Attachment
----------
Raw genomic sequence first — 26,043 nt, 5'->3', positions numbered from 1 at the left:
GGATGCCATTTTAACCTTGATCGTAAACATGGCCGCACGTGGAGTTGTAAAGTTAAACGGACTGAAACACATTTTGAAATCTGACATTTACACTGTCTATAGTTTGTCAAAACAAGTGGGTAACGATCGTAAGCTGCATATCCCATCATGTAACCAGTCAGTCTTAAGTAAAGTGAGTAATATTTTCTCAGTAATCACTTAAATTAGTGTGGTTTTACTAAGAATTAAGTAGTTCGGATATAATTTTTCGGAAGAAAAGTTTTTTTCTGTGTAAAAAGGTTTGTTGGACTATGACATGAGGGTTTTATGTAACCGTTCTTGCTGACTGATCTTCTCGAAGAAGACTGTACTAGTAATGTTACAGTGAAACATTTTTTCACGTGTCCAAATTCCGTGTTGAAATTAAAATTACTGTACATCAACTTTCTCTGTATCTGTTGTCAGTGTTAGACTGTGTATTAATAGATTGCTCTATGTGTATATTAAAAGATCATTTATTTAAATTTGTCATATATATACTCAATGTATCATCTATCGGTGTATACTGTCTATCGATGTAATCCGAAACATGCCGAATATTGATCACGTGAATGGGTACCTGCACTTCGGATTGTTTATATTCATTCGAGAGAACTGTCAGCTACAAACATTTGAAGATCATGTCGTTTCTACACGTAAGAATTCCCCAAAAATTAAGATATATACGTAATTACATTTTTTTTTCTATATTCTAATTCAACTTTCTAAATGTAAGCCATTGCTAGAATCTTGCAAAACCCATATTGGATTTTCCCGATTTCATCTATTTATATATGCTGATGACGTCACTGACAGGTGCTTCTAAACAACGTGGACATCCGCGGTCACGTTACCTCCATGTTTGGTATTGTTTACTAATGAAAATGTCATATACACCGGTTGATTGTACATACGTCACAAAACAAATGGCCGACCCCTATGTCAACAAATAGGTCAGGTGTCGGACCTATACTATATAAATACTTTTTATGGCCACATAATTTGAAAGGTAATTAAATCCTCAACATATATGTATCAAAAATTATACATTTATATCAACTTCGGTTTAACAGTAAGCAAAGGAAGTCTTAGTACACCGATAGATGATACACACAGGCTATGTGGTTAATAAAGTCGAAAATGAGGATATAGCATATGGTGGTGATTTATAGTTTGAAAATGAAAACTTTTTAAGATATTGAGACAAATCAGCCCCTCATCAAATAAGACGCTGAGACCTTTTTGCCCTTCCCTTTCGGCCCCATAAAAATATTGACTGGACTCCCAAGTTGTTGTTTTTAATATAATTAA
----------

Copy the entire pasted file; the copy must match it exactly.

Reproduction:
Raw genomic sequence first — 26,043 nt, 5'->3', positions numbered from 1 at the left:
GGATGCCATTTTAACCTTGATCGTAAACATGGCCGCACGTGGAGTTGTAAAGTTAAACGGACTGAAACACATTTTGAAATCTGACATTTACACTGTCTATAGTTTGTCAAAACAAGTGGGTAACGATCGTAAGCTGCATATCCCATCATGTAACCAGTCAGTCTTAAGTAAAGTGAGTAATATTTTCTCAGTAATCACTTAAATTAGTGTGGTTTTACTAAGAATTAAGTAGTTCGGATATAATTTTTCGGAAGAAAAGTTTTTTTCTGTGTAAAAAGGTTTGTTGGACTATGACATGAGGGTTTTATGTAACCGTTCTTGCTGACTGATCTTCTCGAAGAAGACTGTACTAGTAATGTTACAGTGAAACATTTTTTCACGTGTCCAAATTCCGTGTTGAAATTAAAATTACTGTACATCAACTTTCTCTGTATCTGTTGTCAGTGTTAGACTGTGTATTAATAGATTGCTCTATGTGTATATTAAAAGATCATTTATTTAAATTTGTCATATATATACTCAATGTATCATCTATCGGTGTATACTGTCTATCGATGTAATCCGAAACATGCCGAATATTGATCACGTGAATGGGTACCTGCACTTCGGATTGTTTATATTCATTCGAGAGAACTGTCAGCTACAAACATTTGAAGATCATGTCGTTTCTACACGTAAGAATTCCCCAAAAATTAAGATATATACGTAATTACATTTTTTTTTCTATATTCTAATTCAACTTTCTAAATGTAAGCCATTGCTAGAATCTTGCAAAACCCATATTGGATTTTCCCGATTTCATCTATTTATATATGCTGATGACGTCACTGACAGGTGCTTCTAAACAACGTGGACATCCGCGGTCACGTTACCTCCATGTTTGGTATTGTTTACTAATGAAAATGTCATATACACCGGTTGATTGTACATACGTCACAAAACAAATGGCCGACCCCTATGTCAACAAATAGGTCAGGTGTCGGACCTATACTATATAAATACTTTTTATGGCCACATAATTTGAAAGGTAATTAAATCCTCAACATATATGTATCAAAAATTATACATTTATATCAACTTCGGTTTAACAGTAAGCAAAGGAAGTCTTAGTACACCGATAGATGATACACACAGGCTATGTGGTTAATAAAGTCGAAAATGAGGATATAGCATATGGTGGTGATTTATAGTTTGAAAATGAAAACTTTTTAAGATATTGAGACAAATCAGCCCCTCATCAAATAAGACGCTGAGACCTTTTTGCCCTTCCCTTTCGGCCCCATAAAAATATTGACTGGACTCCCAAGTTGTTGTTTTTAATATAATTAA